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Outside the law


Brittany Brathwaite, labour management adviser

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Handling the matter of an employee being charged with a criminal offence is not as black and white as you may assume. Fire him, you say? There are some grey areas and noteworthy tips you should be aware of if such a situation arises.
An employee being charged with a serious criminal offence is unlikely to be considered by itself as sufficient justification for a summary dismissal. The charges could be dropped or the employee could be acquitted.
Therefore, an employer would be best advised not to dismiss summarily in such circumstances, unless it can be clearly established that the charge itself is likely to impact negatively on the enterprise or on the performance of the employee.
Navigating the situation will be dependent on a number of factors as there are a plethora of anomalies which should be taken into consideration. These include the level of, and nature of, work of the employee. Can the event impact the business’ operations in a negative way? Can the company take any precautionary action?
Beyond the general probing questions, the central issue would be to determine whether the nature of the charge serves to destroy the mutual trust and confidence that should subsist between employer and employee. A prime example of a straightforward instance would be a financial controller being charged with money laundering.
In most cases employers should wait for the outcome of the initial hearing, since the time factor will play a critical role. Where an employee has been granted bail there may not be any plausible reasons why he/she should not be allowed to resume work. An employer is, however, entitled to make suitable adjustments – no customer contact, agreed leave of absence – so as to protect the reputation of the enterprise and customer confidence.
Where bail is denied and an employee remanded into custody, an employer should consider the probable impact on the business’ operations. The length of time an employee may spend on remand could lead to frustration of the contract.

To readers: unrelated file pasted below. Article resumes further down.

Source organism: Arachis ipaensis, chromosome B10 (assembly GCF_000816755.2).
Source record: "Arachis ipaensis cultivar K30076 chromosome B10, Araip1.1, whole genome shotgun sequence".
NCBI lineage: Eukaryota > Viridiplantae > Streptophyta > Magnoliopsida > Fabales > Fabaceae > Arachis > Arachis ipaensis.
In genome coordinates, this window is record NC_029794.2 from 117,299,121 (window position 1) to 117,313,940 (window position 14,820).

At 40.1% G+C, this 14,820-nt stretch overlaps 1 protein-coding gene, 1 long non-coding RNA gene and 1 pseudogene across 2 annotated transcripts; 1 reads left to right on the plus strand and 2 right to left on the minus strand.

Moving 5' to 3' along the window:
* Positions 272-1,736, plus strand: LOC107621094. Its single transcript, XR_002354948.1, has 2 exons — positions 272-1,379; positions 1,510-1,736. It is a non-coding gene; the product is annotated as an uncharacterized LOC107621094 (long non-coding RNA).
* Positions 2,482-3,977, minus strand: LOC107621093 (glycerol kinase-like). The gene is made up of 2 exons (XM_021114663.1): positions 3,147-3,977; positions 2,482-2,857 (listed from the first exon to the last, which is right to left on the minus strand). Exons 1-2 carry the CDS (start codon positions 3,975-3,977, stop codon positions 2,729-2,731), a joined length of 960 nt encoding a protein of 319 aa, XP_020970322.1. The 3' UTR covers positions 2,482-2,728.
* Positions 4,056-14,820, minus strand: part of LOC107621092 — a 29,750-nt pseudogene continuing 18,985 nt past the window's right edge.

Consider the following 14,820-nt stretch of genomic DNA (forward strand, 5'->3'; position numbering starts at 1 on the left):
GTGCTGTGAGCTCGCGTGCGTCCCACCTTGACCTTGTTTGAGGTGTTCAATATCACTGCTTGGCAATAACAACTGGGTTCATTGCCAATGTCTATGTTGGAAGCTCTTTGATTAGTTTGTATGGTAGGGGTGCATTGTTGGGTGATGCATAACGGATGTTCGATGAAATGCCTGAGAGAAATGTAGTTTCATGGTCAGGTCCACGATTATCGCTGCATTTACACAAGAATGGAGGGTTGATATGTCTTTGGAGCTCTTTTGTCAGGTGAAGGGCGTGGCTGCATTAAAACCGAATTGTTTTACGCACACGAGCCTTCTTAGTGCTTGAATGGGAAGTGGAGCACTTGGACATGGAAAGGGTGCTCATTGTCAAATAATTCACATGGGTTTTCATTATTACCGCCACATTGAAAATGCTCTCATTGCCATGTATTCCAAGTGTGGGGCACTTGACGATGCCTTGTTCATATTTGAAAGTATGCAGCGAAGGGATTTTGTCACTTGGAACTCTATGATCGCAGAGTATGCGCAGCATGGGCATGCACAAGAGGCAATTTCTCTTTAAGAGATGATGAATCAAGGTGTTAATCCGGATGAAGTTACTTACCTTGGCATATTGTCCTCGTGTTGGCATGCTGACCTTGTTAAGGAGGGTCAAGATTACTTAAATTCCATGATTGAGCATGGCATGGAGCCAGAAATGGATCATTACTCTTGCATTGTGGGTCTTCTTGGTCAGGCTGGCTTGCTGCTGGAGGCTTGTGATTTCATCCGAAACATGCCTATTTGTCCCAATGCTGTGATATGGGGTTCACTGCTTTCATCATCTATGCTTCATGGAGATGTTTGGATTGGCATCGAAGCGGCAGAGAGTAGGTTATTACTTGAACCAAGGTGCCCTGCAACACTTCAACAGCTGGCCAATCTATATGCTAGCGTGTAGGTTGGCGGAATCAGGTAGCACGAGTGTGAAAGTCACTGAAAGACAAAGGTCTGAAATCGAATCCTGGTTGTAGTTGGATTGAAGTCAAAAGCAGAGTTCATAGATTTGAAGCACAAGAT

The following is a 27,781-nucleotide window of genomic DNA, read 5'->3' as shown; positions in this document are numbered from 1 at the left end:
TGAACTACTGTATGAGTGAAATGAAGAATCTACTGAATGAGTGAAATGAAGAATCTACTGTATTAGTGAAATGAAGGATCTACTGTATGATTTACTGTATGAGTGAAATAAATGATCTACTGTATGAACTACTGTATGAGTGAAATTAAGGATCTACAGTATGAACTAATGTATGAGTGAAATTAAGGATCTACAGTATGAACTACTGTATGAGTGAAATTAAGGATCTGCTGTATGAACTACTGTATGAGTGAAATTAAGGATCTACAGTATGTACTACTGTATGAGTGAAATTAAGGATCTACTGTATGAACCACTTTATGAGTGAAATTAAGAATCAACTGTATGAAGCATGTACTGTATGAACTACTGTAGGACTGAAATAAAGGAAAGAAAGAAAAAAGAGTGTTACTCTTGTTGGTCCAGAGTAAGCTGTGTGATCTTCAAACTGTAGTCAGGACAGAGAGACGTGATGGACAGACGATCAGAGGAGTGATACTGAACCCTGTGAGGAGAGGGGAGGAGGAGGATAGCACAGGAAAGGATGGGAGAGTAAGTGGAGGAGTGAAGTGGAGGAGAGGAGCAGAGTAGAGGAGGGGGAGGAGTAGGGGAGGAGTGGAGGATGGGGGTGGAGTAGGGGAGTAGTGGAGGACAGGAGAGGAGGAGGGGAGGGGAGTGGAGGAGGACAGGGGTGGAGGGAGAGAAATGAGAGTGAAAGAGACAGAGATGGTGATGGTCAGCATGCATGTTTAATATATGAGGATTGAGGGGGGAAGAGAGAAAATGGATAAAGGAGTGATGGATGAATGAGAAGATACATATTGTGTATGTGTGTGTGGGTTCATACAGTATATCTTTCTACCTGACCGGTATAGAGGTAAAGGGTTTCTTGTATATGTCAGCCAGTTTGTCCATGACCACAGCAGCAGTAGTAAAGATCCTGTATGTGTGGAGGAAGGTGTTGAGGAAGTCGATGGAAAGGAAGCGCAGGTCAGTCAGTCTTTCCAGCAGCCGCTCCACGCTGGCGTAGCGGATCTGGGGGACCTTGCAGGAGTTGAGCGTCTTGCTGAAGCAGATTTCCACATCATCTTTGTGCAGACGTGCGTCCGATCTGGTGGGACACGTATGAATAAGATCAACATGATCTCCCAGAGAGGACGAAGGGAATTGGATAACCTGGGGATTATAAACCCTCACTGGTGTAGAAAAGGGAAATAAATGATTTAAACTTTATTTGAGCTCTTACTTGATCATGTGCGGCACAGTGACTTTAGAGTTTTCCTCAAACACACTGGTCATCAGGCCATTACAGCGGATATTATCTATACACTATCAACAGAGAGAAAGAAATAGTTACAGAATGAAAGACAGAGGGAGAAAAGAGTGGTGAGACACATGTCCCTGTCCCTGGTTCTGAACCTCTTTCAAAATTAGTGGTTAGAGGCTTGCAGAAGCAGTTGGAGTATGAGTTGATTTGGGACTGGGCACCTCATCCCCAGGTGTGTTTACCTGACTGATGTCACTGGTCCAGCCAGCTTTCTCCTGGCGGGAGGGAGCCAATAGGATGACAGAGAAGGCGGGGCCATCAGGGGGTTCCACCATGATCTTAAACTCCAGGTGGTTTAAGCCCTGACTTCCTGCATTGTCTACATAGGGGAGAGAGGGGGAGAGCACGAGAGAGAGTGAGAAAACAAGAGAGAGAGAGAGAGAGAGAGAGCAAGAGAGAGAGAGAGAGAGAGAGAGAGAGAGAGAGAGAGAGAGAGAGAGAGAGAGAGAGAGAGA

An employer could reasonably argue that the continuation of the employment contract did not contemplate extended periods of absence and the hiring of a substitute would not be practical.
It should be noted that even if the contract is not frustrated the employer is not obligated to pay the employee since he/she is not available for work.
The complexity of every case will differ; thus no blanket response can be advised. It would be better advised that companies consider the following steps if facing such a scenario:
Consider the legal implications. It is important to be aware of your employee’s legal rights and to be sure you act in accordance with them. Contracts of employment or collective agreements may affect any disciplinary action you’re considering; check the terms of such agreements carefully.
Don’t talk to uninvolved third parties such as the media or non-management employees; unnecessary disclosure of information could result in a defamation claim if the employee is acquitted or the charges are dropped.
Consider the case on its own merits. Was the alleged offence major or minor? Does it mainly revolve around poor judgement, or is it a more serious charge involving violence or theft? Does the employee admit, deny, or provide an explanation for the allegations? What do you know of the employee’s history and character, both personal and professional?
Determine the possible impact on your business. Consider the employee’s position in the company and the nature of his or her duties and responsibilities. Is the offence with which they’re charged related in any way to the kind of work they do?
Are they a potential threat to other people or property?
Take into account also the reactions of other employees and the potential effect on morale and productivity. How do the charges impact on your brand identity and reputation?
Decide on appropriate action. Your decision will of course depend on the specifics of the case. You may choose to treat an arrest or an incarceration either as issues of absence or of personal leave, and you’ll then need to decide whether the employee is to be paid for the time off or not.
If there is a clear and justifiable conflict between job function and the nature of the offence, you could place the employee on inactive or suspended status without pay, providing for reinstatement upon acquittal and for termination if convicted.
Hopefully it is not a situation you may encounter too often; nonetheless it would be good to have some general rules and/or procedures in place. Beyond what has already been suggested, the policy could include some guidelines for employees.
It could require that an employee report charges or an arrest to you within a specified time frame, providing supporting documentation, and could state that an employee who is unavailable for work due to incarceration will be suspended or fired.
You could address the option of reinstatement after release, if appropriate.

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